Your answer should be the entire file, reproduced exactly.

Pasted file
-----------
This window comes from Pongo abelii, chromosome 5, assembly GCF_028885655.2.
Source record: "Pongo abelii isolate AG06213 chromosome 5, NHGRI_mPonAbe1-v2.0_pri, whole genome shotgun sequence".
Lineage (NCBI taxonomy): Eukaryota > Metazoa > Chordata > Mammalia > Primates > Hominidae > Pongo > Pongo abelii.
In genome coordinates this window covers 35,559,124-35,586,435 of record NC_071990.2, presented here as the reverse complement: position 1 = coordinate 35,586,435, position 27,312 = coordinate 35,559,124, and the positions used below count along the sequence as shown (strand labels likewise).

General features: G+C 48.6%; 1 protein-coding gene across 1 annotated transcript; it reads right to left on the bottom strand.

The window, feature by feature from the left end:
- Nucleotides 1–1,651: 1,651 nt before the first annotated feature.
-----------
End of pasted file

This window comes from Pongo abelii, chromosome 5, assembly GCF_028885655.2.
Source record: "Pongo abelii isolate AG06213 chromosome 5, NHGRI_mPonAbe1-v2.0_pri, whole genome shotgun sequence".
Lineage (NCBI taxonomy): Eukaryota > Metazoa > Chordata > Mammalia > Primates > Hominidae > Pongo > Pongo abelii.
In genome coordinates this window covers 35,559,124-35,586,435 of record NC_071990.2, presented here as the reverse complement: position 1 = coordinate 35,586,435, position 27,312 = coordinate 35,559,124, and the positions used below count along the sequence as shown (strand labels likewise).

General features: G+C 48.6%; 1 protein-coding gene across 1 annotated transcript; it reads right to left on the bottom strand.

The window, feature by feature from the left end:
- Nucleotides 1–1,651: 1,651 nt before the first annotated feature.